Can you remember what God said of His Son when Jesus was baptized?
Matthew 3 John the Baptist Prepares the Way
Chapter 3 begins with John the Baptist, surely one of the most fascinating characters in the Bible. The Gospel of Luke tells us more about him and his parents, Elizabeth and Zechariah—and the story of his own birth—so we'll save some of our discussion of John himself for that study guide.
George Frederic Handel must have found John the Baptist fascinating, too, for he used a quotation of Isaiah 40:3 to conclude the very first recitative (i.e., half-sung, half-spoken, mostly unaccompanied introductory lines) in his much-loved Messiah. Matthew included that same quotation from Isaiah in his Gospel; here are the words as Matthew wrote them:
"The voice of one crying in the wilderness: 'Prepare the way of the LORD; Make His paths straight.' " (Matt. 3:3)
Do you recognize the above passage in terms of its Messiah connection?
Please read the remainder of chapter 3 and respond to the following questions.
What did John the Baptist wear (v. 4)? What did he eat?
Where did those whom he baptized come from?
What does verse 6 suggest that they were required to do before he would baptize them?
Whom did John the Baptist call a "brood of vipers" (v. 7)? Based on what you already know of the Bible, why do you think he said this?
To further familiarize yourself with John's message, fill in the blanks in the following extract:
"And even now the ax is laid to the _______ of the trees. Therefore every tree which does not bear good fruit is cut down and thrown into the _______. I indeed baptize you with water unto _______, but He who is coming after me is mightier than I, whose _______ I am not worthy to carry. He will baptize you with the Holy Spirit and fire. His _______ fan is in His hand, and He will thoroughly clean out His _______ floor, and gather His wheat into the barn; but He will burn up the chaff with _______ fire." (Matt. 3:10–12 NKJV)
John Baptizes Jesus
Why did John the Baptist hesitate to baptize Christ (vv. 13–15)? What was Christ's response—and why?
What happened when Jesus came up out of the water (vv. 16–17)?
Matthew 4 Satan Tempts Jesus
The next forty days involved the well-known "temptation of Christ," as Christ's direct confrontation with the devil is often called.
Why do you suppose God required Jesus to undergo such a rigorous test?
Who else from the Bible went without food and water for forty days? (Note: Jesus was actually the third person to do this, not the second!)
What was the main thrust of Jesus' response to Satan's temptations (vv. 2–10)? What did He do?
Could we use the same technique today? If so, what would we need to do first?
In passing, please note that several verses from Matthew 4 are included in the "allusions" table elsewhere in this chapter, for they refer directly to passages from the Old Testament.
Verse 12 tells us that Jesus moved to Capernaum when He heard that John had been put in prison. Matthew does not tell us why, although the Gospel of Luke does—but that's another story!
Four Men Called as Disciples
Matthew 4:18–22 tells how Jesus called some of His disciples. Who were the first four, and what was their profession up to that point?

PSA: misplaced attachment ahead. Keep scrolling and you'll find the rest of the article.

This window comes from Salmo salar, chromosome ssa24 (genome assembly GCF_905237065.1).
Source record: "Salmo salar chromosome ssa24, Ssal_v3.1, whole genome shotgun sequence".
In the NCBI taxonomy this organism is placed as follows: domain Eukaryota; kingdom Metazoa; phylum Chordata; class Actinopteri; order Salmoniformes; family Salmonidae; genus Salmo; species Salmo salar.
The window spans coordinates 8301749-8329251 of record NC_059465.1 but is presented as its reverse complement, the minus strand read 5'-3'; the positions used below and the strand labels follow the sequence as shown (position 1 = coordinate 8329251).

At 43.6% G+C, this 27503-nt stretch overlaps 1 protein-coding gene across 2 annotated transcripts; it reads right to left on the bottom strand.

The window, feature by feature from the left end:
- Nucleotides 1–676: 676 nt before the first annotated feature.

What was the immediate response of all four?
The last three verses of chapter 4 tell us of the very beginning of Jesus' ministry. In addition to teaching in the synagogues and preaching the "gospel of the kingdom," what else did Jesus do (v. 23)?
What were some of the physical conditions Jesus corrected (v. 24)?
Pulling It All Together ...
John the Baptist prepared the way for Jesus by preaching and baptizing new believers in the wilderness of Judea. He also baptized Christ Himself, even though he objected at first and called himself unworthy.
When Jesus came up out of the river Jordan after His baptism, the Spirit of God descended as a dove and alighted on Him.
Jesus fasted for forty days and nights in the wilderness and was then tempted by the devil, who advised Him (among other things) to change the stones into bread. But Jesus achieved victory by quoting Scripture.
He then called His first four disciples and began His ministry.
Chapter ThreeThe Sermon On The Mount 3
Before We Begin ...
Have you ever memorized any of the Sermon on the Mount? If so (or even if you have not), what portion do you think might be most familiar to most people?
How do you believe Jesus might have defined adultery?
Chapters 5–7 of Matthew contain the well-known Sermon on the Mount. We use the words "well-known" because, for several generations, many youngsters who were raised in the church prior to the last portion of the twentieth century were expected to memorize major portions of these chapters. For this reason alone at least some of Christ's immortal words are familiar to many older believers and perhaps to many younger ones as well.
Without question the most memorized (and possibly the most often cited) portion of the Sermon on the Mount would be what we call the Beatitudes, from Matthew 5:3–11. To refresh your memory (if you memorized these!), or to help you fix them in your mind for the first time, please read all three chapters, then begin your response by filling in the right-hand blanks in the table below. Note that only the last one does not follow exactly the same pattern. However, verse 12 clearly provides a "because" element, following the words "Rejoice and be exceedingly glad."